"In 1976 PFEL purchased the SS Atlantic Bear for $47,750,000. In connection with that purchase, PFEL executed and delivered a promissory note to MARAD for the benefit of the United States. That note was secured by a preferred ship mortgage on the Atlantic Bear. The mortgage was recorded in November 1976 and endorsed by the Atlantic Bear's documents in February 1977. In connection with the purchase of the Atlantic Bear, PFEL also issued bonds that were guaranteed by the United States pursuant to Title XI of the Merchant Marine Act, 46 U.S.C. § 1271. Union Bank was designated as the trustee for the holders of those bonds.
"There was a series of major business and financial transactions by PFEL in 1976 and 1977, of which MARAD was aware. And the operations and finances of PFEL were deteriorating. Due to its financial difficulties, PFEL decided to sell one of its vessels in 1977. PFEL entered into a sale and leaseback of SS Pacific Bear to Continental Illinois Leasing Corporation. Under the ODS contract between PFEL and MARAD, PFEL was required to obtain MARAD's consent to the sale and leaseback. MARAD consented to the transaction after MARAD and PFEL reached an agreement on the specific manner in which the proceeds of the sale would be spent.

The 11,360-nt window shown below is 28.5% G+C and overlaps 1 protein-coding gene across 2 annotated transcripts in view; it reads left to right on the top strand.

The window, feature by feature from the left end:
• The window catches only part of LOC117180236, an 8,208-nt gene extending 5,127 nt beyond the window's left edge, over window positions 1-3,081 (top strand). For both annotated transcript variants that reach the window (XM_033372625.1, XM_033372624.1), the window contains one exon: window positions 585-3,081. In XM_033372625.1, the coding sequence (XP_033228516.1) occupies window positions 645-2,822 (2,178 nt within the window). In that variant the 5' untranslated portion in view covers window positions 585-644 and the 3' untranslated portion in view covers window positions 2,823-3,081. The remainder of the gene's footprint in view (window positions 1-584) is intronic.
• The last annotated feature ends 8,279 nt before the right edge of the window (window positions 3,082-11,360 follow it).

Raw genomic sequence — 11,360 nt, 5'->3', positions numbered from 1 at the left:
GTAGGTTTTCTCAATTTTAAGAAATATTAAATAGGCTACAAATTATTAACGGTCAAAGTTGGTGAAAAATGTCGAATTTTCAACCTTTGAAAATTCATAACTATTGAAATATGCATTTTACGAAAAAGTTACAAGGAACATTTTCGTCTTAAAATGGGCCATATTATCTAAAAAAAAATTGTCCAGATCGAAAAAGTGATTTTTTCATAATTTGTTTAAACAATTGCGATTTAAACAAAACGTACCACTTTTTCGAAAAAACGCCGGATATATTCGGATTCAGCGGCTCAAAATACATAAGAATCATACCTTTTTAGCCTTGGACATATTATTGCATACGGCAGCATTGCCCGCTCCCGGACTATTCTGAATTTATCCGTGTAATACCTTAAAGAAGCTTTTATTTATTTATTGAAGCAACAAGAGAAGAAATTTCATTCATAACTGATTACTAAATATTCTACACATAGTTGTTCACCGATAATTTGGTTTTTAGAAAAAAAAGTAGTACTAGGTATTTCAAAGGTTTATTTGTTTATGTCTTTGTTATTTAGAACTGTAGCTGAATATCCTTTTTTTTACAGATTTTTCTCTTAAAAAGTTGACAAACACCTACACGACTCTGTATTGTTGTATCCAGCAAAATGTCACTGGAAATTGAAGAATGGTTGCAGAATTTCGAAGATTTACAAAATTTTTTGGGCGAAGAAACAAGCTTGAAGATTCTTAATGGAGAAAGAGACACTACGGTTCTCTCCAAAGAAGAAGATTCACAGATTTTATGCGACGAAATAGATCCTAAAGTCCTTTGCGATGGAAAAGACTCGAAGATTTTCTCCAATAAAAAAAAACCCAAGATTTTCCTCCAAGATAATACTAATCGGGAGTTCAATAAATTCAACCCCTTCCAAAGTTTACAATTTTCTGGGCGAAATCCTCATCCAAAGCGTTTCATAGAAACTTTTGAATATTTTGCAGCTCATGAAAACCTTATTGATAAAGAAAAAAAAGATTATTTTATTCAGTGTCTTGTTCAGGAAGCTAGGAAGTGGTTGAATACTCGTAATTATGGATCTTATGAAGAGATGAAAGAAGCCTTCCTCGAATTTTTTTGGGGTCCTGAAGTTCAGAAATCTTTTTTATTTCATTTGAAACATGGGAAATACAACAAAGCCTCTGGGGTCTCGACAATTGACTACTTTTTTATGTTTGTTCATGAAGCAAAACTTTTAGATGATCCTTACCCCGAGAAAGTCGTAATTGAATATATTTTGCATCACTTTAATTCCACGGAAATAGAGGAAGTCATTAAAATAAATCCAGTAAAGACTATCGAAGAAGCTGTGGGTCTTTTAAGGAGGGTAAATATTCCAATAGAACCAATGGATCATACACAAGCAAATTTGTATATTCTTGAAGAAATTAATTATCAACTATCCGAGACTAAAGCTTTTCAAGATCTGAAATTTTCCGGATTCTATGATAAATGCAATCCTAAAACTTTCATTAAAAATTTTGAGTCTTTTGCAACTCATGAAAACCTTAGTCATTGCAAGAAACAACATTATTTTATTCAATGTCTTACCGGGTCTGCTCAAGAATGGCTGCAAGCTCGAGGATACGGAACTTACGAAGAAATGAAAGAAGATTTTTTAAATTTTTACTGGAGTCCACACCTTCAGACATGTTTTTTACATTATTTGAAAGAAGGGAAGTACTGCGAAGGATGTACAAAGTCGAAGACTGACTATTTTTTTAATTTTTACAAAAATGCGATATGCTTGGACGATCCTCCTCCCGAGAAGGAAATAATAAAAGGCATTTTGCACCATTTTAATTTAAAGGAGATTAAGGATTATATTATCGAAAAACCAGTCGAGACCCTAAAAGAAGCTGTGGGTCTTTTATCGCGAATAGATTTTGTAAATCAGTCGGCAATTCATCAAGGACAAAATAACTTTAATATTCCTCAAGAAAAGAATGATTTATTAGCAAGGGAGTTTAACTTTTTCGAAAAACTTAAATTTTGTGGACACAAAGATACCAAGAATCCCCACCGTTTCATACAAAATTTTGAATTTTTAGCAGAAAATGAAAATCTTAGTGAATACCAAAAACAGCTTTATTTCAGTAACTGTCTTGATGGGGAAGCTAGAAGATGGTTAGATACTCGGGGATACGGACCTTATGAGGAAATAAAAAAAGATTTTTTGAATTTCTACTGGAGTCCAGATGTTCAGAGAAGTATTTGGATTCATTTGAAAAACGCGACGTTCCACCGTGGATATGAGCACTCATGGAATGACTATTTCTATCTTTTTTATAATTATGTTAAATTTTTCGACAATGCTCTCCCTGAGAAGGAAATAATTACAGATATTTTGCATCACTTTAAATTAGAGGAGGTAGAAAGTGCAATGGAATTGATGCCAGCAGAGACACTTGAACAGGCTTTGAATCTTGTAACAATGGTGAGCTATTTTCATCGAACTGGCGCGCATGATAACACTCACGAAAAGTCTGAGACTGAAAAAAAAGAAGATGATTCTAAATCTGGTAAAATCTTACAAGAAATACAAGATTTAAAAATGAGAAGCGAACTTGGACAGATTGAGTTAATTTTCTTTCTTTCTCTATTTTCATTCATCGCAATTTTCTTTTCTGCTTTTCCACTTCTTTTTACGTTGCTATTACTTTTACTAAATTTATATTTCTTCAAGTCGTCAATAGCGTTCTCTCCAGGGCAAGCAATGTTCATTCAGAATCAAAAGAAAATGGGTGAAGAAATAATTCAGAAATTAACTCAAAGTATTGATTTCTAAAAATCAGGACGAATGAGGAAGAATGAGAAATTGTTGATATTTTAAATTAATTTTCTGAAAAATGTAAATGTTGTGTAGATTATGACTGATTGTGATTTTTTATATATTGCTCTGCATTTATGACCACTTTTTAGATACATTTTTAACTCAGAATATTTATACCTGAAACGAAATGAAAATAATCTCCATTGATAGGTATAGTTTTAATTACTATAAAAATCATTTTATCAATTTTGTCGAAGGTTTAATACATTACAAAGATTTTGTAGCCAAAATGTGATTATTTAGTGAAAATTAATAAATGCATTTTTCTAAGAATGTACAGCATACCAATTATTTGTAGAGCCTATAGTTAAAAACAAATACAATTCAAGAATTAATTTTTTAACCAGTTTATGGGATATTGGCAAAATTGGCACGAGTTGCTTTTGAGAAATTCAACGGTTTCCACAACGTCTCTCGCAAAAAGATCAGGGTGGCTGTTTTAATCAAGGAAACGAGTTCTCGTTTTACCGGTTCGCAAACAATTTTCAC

"In November 1977, PFEL was still in financial trouble and was unable to make a $1,000,000 principal payment to Union Bank as trustee of the bonds issued for the purchase of the Atlantic Bear. In December 1977, MARAD advanced that principal payment to Union Bank on behalf of PFEL.
"PFEL's financial difficulties continued, and in January 1978 PFEL voluntarily commenced a Chapter 11 bankruptcy proceeding. The note and ship mortgage went into default in May and June 1978. In July 1978, the reorganization proceeding was changed to a liquidation bankruptcy and a trustee was appointed.
"The United States then filed this suit to foreclose the preferred ship mortgage on the Atlantic Bear, and to collect the sums due on the promissory note secured by the mortgage. The defendants were PFEL, in personam, and the Atlantic Bear, in rem. Pursuant to a joint order of the district court and the bankruptcy court, any person claiming a maritime lien against the Atlantic Bear was permitted to file a claim and intervene. The Association filed a claim and intervened on behalf of its members, seeking back pay, severance benefits, vacation pay, and certain retirement benefits."
CONTENTIONS OF THE PARTIES